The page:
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What's Coming to Me

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Original price $18.99
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Seventeen-year-old Minerva Gutiérrez plans revenge on her predatory boss in this equally poignant and thrilling contemporary YA about grief, anger, and fighting for what you deserve, perfect for fans of Tiffany D. Jackson and Erika L. Sánchez.

In the seaside town of Nautilus, Minerva Gutiérrez absolutely hates her job at the local ice cream stand, where her sexist boss makes each day worse than the last. But she needs the money: kicked out of school and stranded by her mom's most recent hospitalization, she dreams of escaping her dead-end hometown. When an armed robbery at the ice cream stand stirs up rumors about money hidden on the property, Min teams up with her neighbor CeCe, also desperate for cash, to find it. The bonus? Getting revenge on her boss in the process.

If Minerva can do things right for once—without dirty cops, suspicious co-workers, and an ill-timed work crush getting in her way—she might have a way out . . . as long as the painful truths she’s been running from don’t catch up to her first.

ISBN-13: 9781641293358

Media Type: Hardcover

Publisher: Soho Press, Incorporated

Publication Date: 08-02-2022

Pages: 336

Product Dimensions: 5.40(w) x 8.30(h) x 1.10(d)

Age Range: 14 - 17 Years

Francesca Padilla is a Dominican-American fiction writer born and raised in New York City. She is the recipient of a Walter Dean Myers Grant from We Need Diverse Books and holds a BA in Creative Writing from the State University of New York at Purchase College. She lives with her family in Rochester, New York.

Read an Excerpt


Anthony’s going to kill us.
For the third time this week, the register is short, and somebody has to tell him about it. It’s been decided that person is me, the newest employee at Duke’s Ice Creamery.
Everyone else is too busy. One of the other girls, either Jordan or Jamira, sits cross-legged on the sherbet freezer, counting tips. The other finishes up an order for a woman at the window with a fistful of old coupons. Then there’s Eli, who’s the assistant manager and happens to be the only guy, walking back inside from emptying the mop bucket. Which everybody acts like he’s a big hero for doing but in my opinion is still preferable to most tasks, because it takes place away from the counter and the infinite demand of customers. A monster that refuses to stop feeding.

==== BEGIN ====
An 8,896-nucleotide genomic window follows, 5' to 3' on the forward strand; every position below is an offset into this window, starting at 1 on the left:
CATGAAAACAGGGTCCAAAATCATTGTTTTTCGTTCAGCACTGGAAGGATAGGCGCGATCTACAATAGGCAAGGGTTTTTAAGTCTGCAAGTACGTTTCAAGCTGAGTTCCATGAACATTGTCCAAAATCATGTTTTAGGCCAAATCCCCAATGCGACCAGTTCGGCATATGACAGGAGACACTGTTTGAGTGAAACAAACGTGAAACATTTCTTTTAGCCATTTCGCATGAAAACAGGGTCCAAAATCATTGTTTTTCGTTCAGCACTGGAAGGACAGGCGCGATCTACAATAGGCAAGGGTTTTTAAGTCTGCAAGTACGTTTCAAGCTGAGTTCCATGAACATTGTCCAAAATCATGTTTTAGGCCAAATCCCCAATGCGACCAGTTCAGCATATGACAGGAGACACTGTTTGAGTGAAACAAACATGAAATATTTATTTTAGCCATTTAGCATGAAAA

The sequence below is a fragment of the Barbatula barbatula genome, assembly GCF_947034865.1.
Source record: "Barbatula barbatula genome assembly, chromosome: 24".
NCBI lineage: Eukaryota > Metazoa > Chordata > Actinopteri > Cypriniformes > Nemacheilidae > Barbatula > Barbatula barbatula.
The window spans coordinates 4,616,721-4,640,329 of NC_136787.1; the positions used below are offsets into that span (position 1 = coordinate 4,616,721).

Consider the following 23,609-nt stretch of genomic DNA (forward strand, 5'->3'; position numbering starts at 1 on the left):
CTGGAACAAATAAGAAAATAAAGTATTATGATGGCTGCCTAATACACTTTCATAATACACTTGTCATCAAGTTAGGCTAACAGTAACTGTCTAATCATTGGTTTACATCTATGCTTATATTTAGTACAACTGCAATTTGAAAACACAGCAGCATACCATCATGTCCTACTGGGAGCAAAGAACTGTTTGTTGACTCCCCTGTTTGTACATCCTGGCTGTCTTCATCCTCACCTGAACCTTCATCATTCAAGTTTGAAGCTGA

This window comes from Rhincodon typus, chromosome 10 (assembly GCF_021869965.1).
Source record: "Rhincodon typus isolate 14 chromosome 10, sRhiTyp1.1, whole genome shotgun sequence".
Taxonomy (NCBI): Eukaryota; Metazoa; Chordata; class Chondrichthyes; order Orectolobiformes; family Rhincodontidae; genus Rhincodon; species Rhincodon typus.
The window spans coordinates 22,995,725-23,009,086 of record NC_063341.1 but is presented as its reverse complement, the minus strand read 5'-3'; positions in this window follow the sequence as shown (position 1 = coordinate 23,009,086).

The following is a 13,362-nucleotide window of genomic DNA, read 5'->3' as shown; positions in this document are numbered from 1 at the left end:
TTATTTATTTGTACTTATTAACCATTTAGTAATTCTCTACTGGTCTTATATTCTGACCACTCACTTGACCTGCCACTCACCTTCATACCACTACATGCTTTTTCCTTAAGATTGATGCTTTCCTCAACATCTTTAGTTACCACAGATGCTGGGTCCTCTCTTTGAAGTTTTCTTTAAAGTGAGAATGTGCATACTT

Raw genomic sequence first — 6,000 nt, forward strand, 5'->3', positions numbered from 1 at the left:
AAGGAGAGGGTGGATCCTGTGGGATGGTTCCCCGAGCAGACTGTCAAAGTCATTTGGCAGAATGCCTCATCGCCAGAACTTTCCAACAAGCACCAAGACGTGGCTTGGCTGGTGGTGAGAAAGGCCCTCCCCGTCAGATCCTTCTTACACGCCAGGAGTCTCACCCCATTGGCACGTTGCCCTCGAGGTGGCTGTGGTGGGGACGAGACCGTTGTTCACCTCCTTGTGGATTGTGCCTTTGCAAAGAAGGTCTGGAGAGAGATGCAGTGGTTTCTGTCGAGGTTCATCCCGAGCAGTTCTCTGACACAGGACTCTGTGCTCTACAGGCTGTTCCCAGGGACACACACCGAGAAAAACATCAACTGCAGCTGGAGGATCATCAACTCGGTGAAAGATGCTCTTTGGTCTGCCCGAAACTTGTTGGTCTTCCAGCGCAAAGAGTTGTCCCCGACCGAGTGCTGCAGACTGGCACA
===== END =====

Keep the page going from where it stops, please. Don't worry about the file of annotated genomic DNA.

Somebody turns off the lights inside to hint that we’re closing. My eyes throb, trying to adjust after a double shift’s worth of white fluorescent tubes. I grab the register money in its fat envelope and continue toward Anthony’s office, tucked away in the very back of the ice cream stand.
On the way, I open the side door and step out. I’m immediately hit with the scent of Nautilus in summer—a mix of grass and dust and air-conditioner exhaust.
I came out here to procrastinate but also to look for my ride home, which isn’t here yet. I scan the cars in the weedy lot behind Duke’s, even check the picnic tables on one side of the stand, where the coupon woman has split the two-for-one sundaes among a gaggle of children. It’s almost midnight.
My neighbor CeCe should’ve been here at least fifteen minutes ago. We haven’t been friends that long—in fact, I’m not sure we’re friends now—but she sells weed, meaning she always has some on her, and being in her apartment is better than home.
Assuming my shift ever ends, how the hell am I supposed to get out of here? I might have to grab one of the last buses or—much worse—walk.
The envelope is heavy in my hands, the paper thin and smooth from being used so often. The feel and weight of the cash inside is so specific. It’s the most money I’ve ever seen in my life.
Same as the last time I had to deliver the cash to Anthony, I picture running off with the envelope, leaving Nautilus altogether, and starting over somewhere beautiful and busy. The daydream always evaporates the second I hand it over. Stays just that, a daydream.
Our boss Anthony calls me “Space Cadet.” But only when he’s in a good mood. When he’s in a bad mood, which is most of the time, he calls me “this one,” like I haven’t been working at the Ice Creamery for an entire six months. I’m pretty sure he’s forgotten my name.
The thing is, everyone here believes that I’m a space cadet. Sometimes I want to tell them all I read books (trashy ones most recently, but still). That once I stayed up until 3 a.m. googling osmosis. That I’m an advanced student.
Was, corrects a nasty little voice in the back of my head. Was an advanced student.